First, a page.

How quickly some journals give offers
VOLOKH at law.ucla.edu
Thu Nov 3 10:49:34 PST 2005
Some of the responses were from well-known people at Top 20
schools, but others from people who I suspect were somewhat less
well-known to law review editors, and who didn't teach at Top 20
> -----Original Message-----
> From: Scott Gerber [mailto:s-gerber at onu.edu]
> Sent: Thursday, November 03, 2005 8:14 AM
> To: Volokh, Eugene; conlawprof at lists.ucla.edu
> Subject: Re: How quickly some journals give offers
> You've opened up a can of worms here. Do you really think
> the fast turnaround is because the particular piece is so
> "good" or because it was submitted by a well known professor
> and/or on letterhead from an elite institution?
> At 04:09 PM 11/2/2005 -0800, Volokh, Eugene wrote:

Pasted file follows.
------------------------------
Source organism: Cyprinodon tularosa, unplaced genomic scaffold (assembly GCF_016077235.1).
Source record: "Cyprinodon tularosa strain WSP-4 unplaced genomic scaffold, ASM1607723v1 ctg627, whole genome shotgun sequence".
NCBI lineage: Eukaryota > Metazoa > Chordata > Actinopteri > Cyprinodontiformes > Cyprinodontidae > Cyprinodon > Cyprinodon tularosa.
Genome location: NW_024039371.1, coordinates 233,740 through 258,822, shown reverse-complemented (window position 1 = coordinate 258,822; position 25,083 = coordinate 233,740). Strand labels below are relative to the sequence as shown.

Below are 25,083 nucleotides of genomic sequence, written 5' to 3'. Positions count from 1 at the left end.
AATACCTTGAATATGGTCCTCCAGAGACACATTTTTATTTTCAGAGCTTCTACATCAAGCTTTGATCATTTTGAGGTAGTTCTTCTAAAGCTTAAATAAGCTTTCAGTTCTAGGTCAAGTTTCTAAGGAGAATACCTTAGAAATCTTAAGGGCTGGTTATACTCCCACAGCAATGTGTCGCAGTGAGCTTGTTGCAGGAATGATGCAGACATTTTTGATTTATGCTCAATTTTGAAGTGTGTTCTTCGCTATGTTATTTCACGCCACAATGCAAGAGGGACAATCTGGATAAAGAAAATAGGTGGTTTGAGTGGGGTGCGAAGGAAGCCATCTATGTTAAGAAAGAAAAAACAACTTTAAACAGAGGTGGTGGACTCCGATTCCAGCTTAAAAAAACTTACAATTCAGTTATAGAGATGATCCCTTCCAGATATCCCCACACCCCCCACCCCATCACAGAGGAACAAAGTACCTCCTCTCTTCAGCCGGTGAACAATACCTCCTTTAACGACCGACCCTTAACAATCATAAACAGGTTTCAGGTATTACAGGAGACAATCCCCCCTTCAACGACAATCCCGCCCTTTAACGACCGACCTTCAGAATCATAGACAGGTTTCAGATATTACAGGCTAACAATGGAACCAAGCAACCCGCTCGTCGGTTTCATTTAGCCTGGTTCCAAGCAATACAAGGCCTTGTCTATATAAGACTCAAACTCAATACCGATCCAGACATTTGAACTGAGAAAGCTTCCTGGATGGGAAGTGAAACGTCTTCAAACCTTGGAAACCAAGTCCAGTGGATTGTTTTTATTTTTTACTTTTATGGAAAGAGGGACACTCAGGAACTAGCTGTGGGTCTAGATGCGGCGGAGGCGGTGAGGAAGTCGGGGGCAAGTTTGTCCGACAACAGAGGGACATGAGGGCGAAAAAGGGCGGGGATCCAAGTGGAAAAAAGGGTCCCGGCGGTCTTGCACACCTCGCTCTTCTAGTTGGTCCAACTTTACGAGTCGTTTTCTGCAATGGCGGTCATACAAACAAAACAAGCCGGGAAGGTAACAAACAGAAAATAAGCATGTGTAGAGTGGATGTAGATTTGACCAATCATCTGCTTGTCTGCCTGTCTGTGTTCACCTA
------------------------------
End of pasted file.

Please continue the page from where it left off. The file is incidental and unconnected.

> > A while ago I asked on-list about how quickly some
> journals give
> >offers; some listmembers were kind enough to respond. It turns out
> >that quite a few journals have given offers within three days of
> >getting an article, and more still within a week; a few examples:
> > Washington & Lee Law Review -- 24 hours.
> > Virginia Law Review -- less than 2 days.
> > Cornell Law Review -- less than 3 days.
> > William & Mary Law Review -- less than 3 days.
> > Wisconsin Law Review -- less than 3 days.
> > Florida State University Law Review -- 8 hours.
> > NYU Law Review -- under a week.
> > California Law Review -- about 3 days.
> > Various specialty journals -- less than 3 days.
> > The takeaway for student-run journals is that things
> move quickly, and
> >that journals that are slower may end up losing some of the
> good pieces
> >to faster peer journals (assuming that people shop up offers to
> >substantially higher-ranked journals, but generally not to peer
> >journals, at least unless the original offer has a very short fuse).
> > Eugene
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> Scott Gerber
> Law College
> Ohio Northern University
> Ada, OH 45810
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